Luthiers use spruce, though they want straight-grained with closely
spaced growth rings. The face of many stringed instruments, including
most violins, are made from spruce. Most of the rest of a violin
is made from hardwood, curly maple being a favorite, though some
fir may be used in the interior.
Howard Hughes build the "Spruce Goose" (largest plane in the world at the time)
out of it because he said that it was very light and stronger than most light
I've never heard of it having problems like sap leaking like pine or splintering
like oak... never had any to play with, though...
I would guess that there are several types of spruce??
Please remove splinters before emailing
It was never _named_ the spruce goose. Hughes always insisted on the
"Hercules" or the HK-4 / H-4. The "spruce goose" was just a label cooked
up by a newspaper and Hughes famously hated it.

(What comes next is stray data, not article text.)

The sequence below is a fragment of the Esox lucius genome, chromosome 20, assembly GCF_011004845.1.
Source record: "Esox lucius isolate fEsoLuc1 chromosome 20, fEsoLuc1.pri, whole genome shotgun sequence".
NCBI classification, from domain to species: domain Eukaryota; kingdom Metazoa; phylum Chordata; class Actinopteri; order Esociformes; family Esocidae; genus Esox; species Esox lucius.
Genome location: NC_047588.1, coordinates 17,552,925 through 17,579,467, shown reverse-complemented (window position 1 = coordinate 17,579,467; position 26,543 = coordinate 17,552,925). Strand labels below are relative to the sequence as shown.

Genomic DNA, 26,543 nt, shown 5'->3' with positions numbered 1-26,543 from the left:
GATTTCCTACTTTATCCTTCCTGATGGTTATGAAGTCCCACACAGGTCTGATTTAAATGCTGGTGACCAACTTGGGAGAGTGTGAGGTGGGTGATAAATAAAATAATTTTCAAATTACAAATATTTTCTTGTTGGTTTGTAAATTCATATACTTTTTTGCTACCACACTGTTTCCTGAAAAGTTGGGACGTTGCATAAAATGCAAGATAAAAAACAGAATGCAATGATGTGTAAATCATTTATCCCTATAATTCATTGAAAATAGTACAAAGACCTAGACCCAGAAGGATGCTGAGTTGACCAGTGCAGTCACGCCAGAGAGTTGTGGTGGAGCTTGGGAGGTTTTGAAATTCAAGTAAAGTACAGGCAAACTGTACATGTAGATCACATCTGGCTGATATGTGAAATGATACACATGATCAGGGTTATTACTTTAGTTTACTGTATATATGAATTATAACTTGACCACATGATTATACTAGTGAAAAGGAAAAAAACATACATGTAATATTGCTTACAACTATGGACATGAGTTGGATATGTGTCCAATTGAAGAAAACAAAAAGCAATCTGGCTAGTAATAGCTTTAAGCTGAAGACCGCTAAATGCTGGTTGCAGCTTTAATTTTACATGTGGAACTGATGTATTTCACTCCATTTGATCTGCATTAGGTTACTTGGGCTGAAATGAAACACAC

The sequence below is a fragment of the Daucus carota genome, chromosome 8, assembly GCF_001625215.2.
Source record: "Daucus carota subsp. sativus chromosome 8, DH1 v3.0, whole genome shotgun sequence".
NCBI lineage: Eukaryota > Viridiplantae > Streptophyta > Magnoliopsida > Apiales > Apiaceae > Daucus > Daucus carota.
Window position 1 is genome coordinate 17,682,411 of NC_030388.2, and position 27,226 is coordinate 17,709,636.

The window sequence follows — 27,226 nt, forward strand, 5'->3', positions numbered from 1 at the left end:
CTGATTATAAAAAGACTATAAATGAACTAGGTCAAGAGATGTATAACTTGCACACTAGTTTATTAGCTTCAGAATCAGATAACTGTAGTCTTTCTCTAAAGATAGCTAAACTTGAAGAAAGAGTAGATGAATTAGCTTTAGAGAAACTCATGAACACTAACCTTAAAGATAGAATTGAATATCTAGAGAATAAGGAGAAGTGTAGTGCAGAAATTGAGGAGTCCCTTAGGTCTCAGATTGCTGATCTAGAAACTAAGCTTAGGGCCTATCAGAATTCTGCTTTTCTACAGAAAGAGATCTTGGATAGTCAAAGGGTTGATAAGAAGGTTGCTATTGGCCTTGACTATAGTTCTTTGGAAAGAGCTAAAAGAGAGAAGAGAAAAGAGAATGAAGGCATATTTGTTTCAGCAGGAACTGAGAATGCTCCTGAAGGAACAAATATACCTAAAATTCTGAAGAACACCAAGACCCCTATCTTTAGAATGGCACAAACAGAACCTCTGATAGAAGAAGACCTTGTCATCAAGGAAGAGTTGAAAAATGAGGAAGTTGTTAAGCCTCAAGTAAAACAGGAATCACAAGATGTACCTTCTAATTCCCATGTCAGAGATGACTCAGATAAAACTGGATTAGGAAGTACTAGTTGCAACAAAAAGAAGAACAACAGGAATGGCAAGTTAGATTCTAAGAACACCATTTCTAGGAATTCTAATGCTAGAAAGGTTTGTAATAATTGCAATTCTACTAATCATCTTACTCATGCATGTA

In the recent film I think it's the corrupt Sen. Brewster who coins the
term, but in reailty he didn't have the wit for this and just called it
a "a flying lumberyard"
I have worked with both pine and spruce and they are very similar. I have
use both on the same project, a Tack box, and it turned out really well.
Same experience with a Saddle Rack.
I did find the spruce could split easily when nailing or screwing close to
the ends, however a bit of care and the use of a pilot hole readily resolved
I'm sure you or another ww could find a good use for the spruce.
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